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World
9:32 am
Wed September 25, 2013

After Siege, Kenyans Left Wondering What Happened

Originally published on Wed September 25, 2013 9:52 am

Kenya's president says the siege of a mall in Kenya is now over. Host Michel Martin speaks to The Associated Press's Jason Straziuso in Nairobi for an update on the terror attack.

Education
9:32 am
Wed September 25, 2013

MacArthur 'Genius' On Grit, Self Control And Success

Originally published on Wed September 25, 2013 9:52 am

Host Michel Martin speaks with psychologist Angela Duckworth, who was named a MacArthur "Genius" Fellow today. Duckworth's research shows how grit and self-control can predict future life success.

National Security
9:32 am
Wed September 25, 2013

Security Expert: 'We Cannot Live in Fear' About 'Soft' Targets

Originally published on Wed September 25, 2013 9:52 am

The deadly attack at a mall in Kenya has a lot of people concerned about "soft targets" here in the U.S. Michel Martin speaks to security expert Clark Kent Ervin for more on how locations like malls, sports arenas and churches can stay safe.

It's All Politics
8:54 am
Wed September 25, 2013

First Votes Counted In Two Races To Watch

Boston mayoral hopeful Martin Walsh at his primary election night party Tuesday.
Elise Amendola AP

Originally published on Wed September 25, 2013 12:48 pm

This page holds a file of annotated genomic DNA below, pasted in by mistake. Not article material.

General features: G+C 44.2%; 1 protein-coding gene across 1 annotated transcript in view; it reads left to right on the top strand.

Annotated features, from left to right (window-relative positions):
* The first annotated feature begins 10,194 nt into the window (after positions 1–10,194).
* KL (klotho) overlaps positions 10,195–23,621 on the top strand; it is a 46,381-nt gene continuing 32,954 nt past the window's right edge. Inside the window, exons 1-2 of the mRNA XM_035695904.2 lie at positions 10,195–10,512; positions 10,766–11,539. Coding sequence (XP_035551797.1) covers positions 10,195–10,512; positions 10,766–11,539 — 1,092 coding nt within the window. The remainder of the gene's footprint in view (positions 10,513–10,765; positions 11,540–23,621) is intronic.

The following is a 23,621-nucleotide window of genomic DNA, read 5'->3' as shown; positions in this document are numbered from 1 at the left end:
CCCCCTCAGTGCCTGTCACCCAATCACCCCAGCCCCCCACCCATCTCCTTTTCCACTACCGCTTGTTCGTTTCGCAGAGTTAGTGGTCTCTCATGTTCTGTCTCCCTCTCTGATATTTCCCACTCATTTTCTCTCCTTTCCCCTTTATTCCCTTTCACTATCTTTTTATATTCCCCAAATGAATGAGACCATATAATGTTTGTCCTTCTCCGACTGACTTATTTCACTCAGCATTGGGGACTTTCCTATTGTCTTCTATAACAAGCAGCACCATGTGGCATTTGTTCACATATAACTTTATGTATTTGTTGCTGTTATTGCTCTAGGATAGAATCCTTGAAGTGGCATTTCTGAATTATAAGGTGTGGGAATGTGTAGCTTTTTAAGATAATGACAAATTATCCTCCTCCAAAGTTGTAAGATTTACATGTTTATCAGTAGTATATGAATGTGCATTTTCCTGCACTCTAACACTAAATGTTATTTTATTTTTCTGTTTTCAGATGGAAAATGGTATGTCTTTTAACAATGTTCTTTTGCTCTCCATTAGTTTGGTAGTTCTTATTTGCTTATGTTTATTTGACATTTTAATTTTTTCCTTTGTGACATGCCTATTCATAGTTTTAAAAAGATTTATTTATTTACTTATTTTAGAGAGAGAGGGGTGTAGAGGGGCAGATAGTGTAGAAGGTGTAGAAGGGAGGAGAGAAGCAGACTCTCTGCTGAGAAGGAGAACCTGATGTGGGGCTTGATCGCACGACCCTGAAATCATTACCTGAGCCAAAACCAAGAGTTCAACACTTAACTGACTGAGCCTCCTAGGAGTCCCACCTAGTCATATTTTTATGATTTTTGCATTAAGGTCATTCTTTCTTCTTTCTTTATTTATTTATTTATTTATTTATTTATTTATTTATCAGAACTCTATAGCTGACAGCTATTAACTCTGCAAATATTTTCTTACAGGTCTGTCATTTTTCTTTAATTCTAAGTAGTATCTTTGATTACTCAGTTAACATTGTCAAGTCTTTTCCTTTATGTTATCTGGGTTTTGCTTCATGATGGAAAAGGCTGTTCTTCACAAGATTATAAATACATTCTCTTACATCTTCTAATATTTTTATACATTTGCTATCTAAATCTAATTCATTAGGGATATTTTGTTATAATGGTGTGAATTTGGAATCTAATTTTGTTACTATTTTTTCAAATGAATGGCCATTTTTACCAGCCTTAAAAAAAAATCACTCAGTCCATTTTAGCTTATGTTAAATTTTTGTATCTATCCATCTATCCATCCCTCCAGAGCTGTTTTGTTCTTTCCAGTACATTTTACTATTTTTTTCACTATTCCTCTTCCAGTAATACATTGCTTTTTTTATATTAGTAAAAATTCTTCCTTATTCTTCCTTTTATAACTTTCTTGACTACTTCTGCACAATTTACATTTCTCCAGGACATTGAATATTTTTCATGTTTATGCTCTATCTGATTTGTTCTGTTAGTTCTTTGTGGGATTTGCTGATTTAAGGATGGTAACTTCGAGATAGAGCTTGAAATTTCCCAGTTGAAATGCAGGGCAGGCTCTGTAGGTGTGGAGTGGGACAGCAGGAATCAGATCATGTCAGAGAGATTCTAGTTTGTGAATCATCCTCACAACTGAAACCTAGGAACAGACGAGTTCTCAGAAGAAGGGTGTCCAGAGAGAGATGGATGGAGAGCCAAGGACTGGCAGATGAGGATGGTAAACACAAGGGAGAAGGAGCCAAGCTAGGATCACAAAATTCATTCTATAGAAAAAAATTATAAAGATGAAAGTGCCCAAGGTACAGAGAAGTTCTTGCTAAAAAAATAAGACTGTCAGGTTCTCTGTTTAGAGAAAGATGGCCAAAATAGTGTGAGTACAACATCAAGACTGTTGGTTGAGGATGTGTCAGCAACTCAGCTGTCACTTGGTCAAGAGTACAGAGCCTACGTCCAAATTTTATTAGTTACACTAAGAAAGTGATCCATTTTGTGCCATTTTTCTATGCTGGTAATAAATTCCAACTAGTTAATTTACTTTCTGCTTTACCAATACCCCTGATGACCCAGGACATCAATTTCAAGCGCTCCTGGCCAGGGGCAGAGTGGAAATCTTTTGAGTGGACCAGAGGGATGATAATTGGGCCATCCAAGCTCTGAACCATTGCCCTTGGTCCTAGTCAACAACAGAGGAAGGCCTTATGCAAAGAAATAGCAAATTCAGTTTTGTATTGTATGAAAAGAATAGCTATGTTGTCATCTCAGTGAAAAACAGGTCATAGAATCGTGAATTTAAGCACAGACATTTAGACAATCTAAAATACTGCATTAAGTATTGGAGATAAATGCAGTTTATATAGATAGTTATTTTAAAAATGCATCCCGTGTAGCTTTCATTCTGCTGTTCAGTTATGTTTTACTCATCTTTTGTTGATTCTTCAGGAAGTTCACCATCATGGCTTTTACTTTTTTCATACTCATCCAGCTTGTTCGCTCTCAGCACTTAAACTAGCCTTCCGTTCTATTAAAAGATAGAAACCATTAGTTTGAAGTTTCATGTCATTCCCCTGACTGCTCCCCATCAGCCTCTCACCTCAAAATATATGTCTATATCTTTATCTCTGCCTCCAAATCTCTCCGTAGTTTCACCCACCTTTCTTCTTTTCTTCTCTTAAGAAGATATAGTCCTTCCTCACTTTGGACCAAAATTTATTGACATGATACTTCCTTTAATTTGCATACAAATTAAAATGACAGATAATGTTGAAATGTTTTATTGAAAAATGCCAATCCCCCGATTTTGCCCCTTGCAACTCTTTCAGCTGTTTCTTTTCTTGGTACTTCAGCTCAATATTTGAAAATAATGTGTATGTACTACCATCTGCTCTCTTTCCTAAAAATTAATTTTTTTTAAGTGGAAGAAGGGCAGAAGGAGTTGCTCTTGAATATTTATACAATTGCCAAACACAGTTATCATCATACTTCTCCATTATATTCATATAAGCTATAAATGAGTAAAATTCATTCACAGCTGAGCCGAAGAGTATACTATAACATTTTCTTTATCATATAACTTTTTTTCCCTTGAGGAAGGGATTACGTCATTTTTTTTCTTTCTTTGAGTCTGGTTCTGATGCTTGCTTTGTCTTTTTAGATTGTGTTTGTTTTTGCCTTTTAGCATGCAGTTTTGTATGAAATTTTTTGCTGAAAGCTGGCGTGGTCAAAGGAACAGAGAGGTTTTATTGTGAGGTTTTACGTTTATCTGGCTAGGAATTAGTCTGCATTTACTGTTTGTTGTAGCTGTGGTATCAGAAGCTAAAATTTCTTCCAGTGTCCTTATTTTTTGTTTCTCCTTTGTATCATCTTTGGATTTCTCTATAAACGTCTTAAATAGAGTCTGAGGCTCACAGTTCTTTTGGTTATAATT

Neither got much national attention, but two elections worth watching took place Tuesday: a House special election primary in southwest Alabama and a mayoral primary in Boston.

In Alabama's 1st District GOP primary — the only one that really matters in the conservative, Mobile-based seat — former state Sen. Bradley Byrne and real estate developer Dean Young emerged from a nine-candidate field. They'll go head to head in a Nov. 5 runoff primary that pits the GOP establishment against Tea Party forces.

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Parallels
8:47 am
Wed September 25, 2013

That's The Spirit: Why Indians Prefer Strong Beer, Liquor

A bartender pours Haywards 5000 strong beer into a glass at a restaurant in Mumbai. Strong beer, with alcohol content of 5 to 8 percent, accounted for 83 percent of all beer sold in India last year, according to research firm Mintel.
Danish Siddiqui Reuters /Landov

Originally published on Tue October 8, 2013 6:59 am

Sometimes we at Parallels see a story that's so compelling, we make an extra effort to chase down the facts. So it's in that spirit, this story from Reuters caught our attention:

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Shots - Health News
8:43 am
Wed September 25, 2013

Repeated Bone Scans Shed Little Light On Fracture Risk

A broken hip like the one at left is a big health worry for older women.
iStockphoto.com

Originally published on Wed September 25, 2013 9:03 am

Many women have heard that they should be concerned about bone health as they age because there's a risk for crippling fractures.